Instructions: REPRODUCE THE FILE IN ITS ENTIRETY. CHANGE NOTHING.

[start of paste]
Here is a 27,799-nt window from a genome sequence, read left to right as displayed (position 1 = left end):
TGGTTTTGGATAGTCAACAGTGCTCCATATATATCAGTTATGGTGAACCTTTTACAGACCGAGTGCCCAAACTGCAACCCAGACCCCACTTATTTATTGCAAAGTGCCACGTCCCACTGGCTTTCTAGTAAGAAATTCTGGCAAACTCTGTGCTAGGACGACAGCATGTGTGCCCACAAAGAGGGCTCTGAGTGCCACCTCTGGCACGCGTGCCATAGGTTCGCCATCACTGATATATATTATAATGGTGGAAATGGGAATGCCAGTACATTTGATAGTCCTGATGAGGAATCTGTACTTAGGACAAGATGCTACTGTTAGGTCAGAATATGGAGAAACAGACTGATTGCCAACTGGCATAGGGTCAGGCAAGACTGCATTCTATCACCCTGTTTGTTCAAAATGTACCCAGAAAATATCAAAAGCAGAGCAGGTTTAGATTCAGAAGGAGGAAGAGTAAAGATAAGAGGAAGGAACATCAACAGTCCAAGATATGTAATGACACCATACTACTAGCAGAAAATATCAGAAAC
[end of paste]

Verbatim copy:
Here is a 27,799-nt window from a genome sequence, read left to right as displayed (position 1 = left end):
TGGTTTTGGATAGTCAACAGTGCTCCATATATATCAGTTATGGTGAACCTTTTACAGACCGAGTGCCCAAACTGCAACCCAGACCCCACTTATTTATTGCAAAGTGCCACGTCCCACTGGCTTTCTAGTAAGAAATTCTGGCAAACTCTGTGCTAGGACGACAGCATGTGTGCCCACAAAGAGGGCTCTGAGTGCCACCTCTGGCACGCGTGCCATAGGTTCGCCATCACTGATATATATTATAATGGTGGAAATGGGAATGCCAGTACATTTGATAGTCCTGATGAGGAATCTGTACTTAGGACAAGATGCTACTGTTAGGTCAGAATATGGAGAAACAGACTGATTGCCAACTGGCATAGGGTCAGGCAAGACTGCATTCTATCACCCTGTTTGTTCAAAATGTACCCAGAAAATATCAAAAGCAGAGCAGGTTTAGATTCAGAAGGAGGAAGAGTAAAGATAAGAGGAAGGAACATCAACAGTCCAAGATATGTAATGACACCATACTACTAGCAGAAAATATCAGAAAC